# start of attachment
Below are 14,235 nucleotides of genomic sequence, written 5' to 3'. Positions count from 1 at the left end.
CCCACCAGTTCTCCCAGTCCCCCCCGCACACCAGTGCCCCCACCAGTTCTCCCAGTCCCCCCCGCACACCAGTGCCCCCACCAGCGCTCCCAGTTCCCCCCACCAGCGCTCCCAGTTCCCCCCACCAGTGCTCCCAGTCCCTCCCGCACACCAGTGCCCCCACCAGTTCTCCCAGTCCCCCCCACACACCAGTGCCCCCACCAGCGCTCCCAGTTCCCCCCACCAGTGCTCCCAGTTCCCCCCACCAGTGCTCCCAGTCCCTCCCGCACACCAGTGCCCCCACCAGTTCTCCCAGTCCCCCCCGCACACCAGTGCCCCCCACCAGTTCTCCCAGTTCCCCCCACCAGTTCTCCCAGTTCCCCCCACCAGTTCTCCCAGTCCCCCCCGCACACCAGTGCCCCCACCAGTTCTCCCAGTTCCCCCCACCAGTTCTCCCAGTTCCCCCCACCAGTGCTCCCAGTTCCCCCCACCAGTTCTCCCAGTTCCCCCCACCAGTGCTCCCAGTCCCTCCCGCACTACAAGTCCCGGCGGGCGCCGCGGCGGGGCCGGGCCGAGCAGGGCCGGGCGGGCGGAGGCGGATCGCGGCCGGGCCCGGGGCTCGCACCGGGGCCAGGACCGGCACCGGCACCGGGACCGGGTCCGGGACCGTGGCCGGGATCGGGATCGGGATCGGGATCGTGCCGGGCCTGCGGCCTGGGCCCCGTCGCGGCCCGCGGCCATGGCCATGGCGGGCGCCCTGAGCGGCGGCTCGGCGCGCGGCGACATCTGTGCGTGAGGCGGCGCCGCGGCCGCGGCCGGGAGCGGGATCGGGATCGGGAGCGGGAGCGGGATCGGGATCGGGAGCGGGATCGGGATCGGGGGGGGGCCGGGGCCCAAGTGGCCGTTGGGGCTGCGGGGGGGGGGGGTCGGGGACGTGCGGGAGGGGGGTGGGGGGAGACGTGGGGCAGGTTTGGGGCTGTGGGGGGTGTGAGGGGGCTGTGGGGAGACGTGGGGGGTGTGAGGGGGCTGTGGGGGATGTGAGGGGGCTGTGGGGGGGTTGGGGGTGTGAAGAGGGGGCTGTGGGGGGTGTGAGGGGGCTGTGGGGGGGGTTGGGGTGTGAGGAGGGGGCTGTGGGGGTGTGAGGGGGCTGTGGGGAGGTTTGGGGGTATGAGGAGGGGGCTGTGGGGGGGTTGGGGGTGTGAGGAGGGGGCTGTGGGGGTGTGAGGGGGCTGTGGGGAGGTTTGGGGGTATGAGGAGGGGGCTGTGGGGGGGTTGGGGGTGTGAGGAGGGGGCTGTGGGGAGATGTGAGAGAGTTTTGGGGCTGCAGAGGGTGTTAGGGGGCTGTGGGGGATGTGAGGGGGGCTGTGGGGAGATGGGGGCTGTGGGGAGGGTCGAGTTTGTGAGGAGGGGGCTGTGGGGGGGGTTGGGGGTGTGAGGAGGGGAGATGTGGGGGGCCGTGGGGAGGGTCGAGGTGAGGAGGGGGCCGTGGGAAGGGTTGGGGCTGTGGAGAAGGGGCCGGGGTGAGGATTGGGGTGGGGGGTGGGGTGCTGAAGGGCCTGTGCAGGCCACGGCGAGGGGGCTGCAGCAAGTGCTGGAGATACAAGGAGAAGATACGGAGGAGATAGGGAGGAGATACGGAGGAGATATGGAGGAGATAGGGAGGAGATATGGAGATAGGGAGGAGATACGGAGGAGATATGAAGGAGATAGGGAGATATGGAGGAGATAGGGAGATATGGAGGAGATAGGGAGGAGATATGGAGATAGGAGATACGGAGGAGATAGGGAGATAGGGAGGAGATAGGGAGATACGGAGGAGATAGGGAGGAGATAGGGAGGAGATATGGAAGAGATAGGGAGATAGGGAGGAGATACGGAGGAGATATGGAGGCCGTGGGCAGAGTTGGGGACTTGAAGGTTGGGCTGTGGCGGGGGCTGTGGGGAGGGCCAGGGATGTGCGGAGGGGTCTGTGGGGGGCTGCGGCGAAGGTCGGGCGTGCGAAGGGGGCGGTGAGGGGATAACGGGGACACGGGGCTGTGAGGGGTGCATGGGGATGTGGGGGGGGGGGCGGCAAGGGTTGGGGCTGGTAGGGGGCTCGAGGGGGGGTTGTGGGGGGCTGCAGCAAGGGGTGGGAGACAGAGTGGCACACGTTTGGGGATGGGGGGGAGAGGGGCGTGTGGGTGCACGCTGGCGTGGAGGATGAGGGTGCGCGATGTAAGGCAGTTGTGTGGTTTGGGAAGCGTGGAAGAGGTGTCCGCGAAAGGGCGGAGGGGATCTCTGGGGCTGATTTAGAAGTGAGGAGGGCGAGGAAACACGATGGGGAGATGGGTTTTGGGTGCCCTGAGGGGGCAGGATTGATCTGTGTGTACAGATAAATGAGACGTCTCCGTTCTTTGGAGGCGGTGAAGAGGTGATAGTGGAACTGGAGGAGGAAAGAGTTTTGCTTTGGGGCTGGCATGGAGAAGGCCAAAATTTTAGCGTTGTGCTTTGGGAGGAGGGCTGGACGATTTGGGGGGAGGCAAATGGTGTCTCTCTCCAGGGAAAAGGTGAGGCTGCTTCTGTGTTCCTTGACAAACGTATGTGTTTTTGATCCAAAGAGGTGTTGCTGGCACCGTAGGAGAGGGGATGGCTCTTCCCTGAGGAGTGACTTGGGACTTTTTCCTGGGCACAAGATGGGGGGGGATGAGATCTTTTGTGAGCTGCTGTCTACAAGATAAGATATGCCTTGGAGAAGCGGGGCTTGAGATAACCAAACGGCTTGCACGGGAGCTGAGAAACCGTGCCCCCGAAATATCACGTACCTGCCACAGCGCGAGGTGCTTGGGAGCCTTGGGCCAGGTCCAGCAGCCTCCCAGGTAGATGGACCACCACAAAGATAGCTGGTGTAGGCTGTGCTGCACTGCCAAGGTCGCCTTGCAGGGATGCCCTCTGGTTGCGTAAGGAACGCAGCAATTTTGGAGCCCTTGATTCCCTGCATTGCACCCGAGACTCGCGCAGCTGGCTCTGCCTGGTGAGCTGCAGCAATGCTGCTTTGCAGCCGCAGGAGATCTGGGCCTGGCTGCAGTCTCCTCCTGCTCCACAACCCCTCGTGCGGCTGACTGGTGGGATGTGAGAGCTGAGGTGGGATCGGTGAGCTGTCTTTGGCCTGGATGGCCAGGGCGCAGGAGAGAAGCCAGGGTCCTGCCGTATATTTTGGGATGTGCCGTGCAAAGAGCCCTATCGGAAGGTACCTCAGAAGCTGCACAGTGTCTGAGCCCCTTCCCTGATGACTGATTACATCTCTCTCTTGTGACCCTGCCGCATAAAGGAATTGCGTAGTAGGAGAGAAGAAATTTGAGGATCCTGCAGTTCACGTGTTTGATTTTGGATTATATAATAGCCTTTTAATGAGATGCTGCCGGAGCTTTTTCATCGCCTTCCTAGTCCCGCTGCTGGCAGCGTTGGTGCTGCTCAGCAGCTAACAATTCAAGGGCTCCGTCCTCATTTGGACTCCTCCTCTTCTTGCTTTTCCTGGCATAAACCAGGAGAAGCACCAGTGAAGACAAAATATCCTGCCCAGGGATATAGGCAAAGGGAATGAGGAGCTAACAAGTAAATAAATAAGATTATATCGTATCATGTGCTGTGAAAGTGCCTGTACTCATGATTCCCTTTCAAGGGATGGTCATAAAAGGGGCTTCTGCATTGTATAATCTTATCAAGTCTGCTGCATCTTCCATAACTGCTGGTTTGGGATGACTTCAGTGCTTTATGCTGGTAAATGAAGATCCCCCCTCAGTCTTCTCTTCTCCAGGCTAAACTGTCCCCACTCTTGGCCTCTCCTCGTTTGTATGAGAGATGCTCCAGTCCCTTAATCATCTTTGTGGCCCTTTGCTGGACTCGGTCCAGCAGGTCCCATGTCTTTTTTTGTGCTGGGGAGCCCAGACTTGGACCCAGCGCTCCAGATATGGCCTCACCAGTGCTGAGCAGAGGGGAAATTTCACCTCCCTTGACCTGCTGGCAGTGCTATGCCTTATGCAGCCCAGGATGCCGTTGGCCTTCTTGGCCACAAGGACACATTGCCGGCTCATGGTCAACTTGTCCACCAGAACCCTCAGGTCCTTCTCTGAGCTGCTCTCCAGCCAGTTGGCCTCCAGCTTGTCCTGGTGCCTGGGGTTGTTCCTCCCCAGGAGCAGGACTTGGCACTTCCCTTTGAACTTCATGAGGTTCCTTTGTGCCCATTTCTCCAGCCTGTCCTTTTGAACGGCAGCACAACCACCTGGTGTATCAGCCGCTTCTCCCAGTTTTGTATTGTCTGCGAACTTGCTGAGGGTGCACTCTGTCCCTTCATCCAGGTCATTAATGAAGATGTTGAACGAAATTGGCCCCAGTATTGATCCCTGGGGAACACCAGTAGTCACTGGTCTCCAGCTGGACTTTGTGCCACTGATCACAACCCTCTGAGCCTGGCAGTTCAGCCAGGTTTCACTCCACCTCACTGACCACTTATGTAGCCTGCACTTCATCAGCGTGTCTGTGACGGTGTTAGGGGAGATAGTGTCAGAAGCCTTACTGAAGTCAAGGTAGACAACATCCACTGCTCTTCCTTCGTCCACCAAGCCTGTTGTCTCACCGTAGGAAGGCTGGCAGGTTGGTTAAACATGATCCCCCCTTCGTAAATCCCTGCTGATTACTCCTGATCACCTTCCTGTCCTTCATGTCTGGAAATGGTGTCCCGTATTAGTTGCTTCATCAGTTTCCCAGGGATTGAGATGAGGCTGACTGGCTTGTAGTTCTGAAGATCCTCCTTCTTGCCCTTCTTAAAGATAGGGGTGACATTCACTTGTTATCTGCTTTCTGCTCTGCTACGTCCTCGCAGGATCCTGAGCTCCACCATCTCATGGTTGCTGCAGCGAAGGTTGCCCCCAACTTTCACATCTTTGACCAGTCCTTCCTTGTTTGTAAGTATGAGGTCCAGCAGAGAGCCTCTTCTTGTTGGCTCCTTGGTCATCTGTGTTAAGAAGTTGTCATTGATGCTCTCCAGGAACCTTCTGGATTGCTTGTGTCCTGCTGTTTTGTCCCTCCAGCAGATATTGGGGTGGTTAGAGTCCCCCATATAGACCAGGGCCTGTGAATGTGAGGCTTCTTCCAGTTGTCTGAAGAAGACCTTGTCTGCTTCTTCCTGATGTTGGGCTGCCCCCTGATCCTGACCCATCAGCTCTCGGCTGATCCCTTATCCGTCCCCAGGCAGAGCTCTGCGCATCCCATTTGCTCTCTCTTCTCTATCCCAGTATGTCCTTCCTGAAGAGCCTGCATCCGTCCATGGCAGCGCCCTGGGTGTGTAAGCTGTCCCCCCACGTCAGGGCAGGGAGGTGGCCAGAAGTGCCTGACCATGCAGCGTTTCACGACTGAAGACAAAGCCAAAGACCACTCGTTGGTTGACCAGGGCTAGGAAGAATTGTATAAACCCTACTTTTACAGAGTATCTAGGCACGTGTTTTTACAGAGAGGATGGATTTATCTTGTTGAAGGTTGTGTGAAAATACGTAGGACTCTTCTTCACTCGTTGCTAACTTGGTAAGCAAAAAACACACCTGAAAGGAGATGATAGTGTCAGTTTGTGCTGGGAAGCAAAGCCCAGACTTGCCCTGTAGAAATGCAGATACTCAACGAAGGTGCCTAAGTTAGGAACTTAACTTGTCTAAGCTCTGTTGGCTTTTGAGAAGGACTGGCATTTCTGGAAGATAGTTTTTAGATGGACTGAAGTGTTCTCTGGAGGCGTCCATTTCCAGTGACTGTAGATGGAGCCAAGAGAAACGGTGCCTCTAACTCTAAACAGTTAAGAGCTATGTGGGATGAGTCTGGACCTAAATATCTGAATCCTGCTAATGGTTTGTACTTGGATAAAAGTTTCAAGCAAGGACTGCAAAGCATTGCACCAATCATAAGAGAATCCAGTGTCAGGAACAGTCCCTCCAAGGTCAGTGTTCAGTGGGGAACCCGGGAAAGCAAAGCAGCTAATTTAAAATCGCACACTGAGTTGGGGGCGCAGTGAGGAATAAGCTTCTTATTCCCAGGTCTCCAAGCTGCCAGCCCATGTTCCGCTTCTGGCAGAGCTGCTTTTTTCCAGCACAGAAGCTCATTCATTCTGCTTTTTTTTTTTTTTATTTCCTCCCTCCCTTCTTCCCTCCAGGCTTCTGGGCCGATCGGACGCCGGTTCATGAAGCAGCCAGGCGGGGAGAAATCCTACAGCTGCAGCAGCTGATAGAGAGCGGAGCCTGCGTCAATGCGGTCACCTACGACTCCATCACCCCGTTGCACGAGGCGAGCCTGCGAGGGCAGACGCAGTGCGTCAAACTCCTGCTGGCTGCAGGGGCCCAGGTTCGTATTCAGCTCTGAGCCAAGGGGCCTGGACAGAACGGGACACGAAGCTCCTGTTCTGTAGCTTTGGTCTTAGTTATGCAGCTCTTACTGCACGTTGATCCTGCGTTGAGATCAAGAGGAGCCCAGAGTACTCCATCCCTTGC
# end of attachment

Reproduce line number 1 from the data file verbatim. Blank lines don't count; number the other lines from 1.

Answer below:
Below are 14,235 nucleotides of genomic sequence, written 5' to 3'. Positions count from 1 at the left end.